01
Nov
13

Road Trippin’ V: Rocky Mountains–Hi!

Banff National Park was everything people said it would be and more. And yet, somehow, Kootenay National Park was better. Maybe it just seems that way because no one talked Kootenay up before we left and so our expectations for it were not that high. Or maybe Kootenay really is better, but nobody knows that because fewer people go there. Or maybe folks are bragging up Banff over Kootenay the way early explorers did Greenland—so everyone will go there instead of Iceland.

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Among the many wonders in Kootenay, our favorite was Marble Canyon. Situated between Lillooet and Cache Creek, the canyon is what the experts call a collapsed Karst formation, which basically means it’s a cave whose top has washed or worn away. The word ‘marble’ in the title apparently refers to the color and texture of the rock forming the canyon walls rather than the type of rock itself, which is not marble but limestone—and which explains why it’s washing/wearing away.

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Before we headed up the trail that runs along the canyon, I was just another curious tourist wondering what there was to be seen further up the hill. Well that’s not strictly true. I was also—and still am—a victim of osteoarthritis, which is why about halfway up the trail I was wondering if I really cared what there was to be seen further up the hill.

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It was at about this point that we encountered another 40-ish couple making their way back down. “Don’t give up now,” taunted one of the sadists as I paused to rest my knees. “You don’t want to miss the falls.” Hoping she meant the naturally occurring geographical feature in which large volumes of water flow rapidly over rock formations as they make their way downhill and not the naturally occurring gravitational event in which middle-aged arthritis victims roll rapidly over rock formations after losing their balance, I decided to push on.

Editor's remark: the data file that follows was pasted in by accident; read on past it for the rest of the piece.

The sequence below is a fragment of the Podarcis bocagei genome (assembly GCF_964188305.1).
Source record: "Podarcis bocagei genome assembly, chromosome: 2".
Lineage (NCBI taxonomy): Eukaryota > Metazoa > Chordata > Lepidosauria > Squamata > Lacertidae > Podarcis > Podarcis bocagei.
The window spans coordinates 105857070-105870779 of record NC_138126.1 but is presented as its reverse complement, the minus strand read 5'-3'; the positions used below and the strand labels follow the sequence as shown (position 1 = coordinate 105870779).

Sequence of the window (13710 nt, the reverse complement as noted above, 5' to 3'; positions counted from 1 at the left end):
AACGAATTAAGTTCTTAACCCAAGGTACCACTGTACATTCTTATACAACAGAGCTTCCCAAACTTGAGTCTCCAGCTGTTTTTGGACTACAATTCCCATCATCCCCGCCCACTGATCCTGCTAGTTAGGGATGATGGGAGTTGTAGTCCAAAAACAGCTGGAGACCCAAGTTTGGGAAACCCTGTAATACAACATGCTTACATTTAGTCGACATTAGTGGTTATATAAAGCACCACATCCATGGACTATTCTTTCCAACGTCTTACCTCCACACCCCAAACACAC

I probably would have done so even without the promise of the falls since I knew the Jarhead wouldn’t have continued up the trail without me, and I wouldn’t have wanted to deprive him of the experience of seeing the entire canyon. Nevertheless, her words were the boost I needed to get me moving again, and soon I was back on my feet, gritting my teeth, and praying I had enough cartilage to make it back down.

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In the end, the view was definitely worth the walk, as well as the cortisone flare I experienced a few weeks later after my first consultation with an orthopedic surgeon—but more on that later. The falls were beautiful, and thanks to the brilliant engineers who work for the Canadian park service, you can stand close enough to the water to feel its misty kisses on your face. It was truly awesome.

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After seeing the falls and the canyon, plus several other natural wonders in our path, we headed south toward Idaho. Then, after a brief stop at the duty-free shop (where we picked up a t-shirt and some cigars for the Princess, and a scarf and maple syrup lollipops for El Noble—I’m kidding, of course; but wouldn’t it be funny if I wasn’t?) we crossed the border at Kingsgate and officially checked the 50th state off the Jarhead’s list.

That evening, we decided to make camp at Bonner’s Ferry, ID. I use the phrase “make camp” a bit loosely since we actually stayed at the Kootenai River Casino & Spa Best Western. I will remember this visit for several reasons, not the least of which was the two mile distance between our room and virtually any of the facility’s fine amenities.

It bears mention here that the hallways in this section of the facility were not air conditioned. This is significant because despite the shower and the other heroic measures I took toward making myself presentable every time I left the room I couldn’t make it halfway to my destination without breaking into a sweat and leaving my fellow patrons to wonder if I had been walking in the rain or showered in my clothes. Thank goodness we were only there for a night. If we had stayed any longer, I may have been forced to wear my swimsuit to play the slots.

That’s all we really saw of Idaho since after a big dinner and several drinks, we hit the casino. The jackpots eluded us, but it took me two whole hours to lose the twenty bucks I started with, and the Jarhead came out sixty bucks ahead, so we went to bed happy—and looking forward to spending Saturday in Montana.

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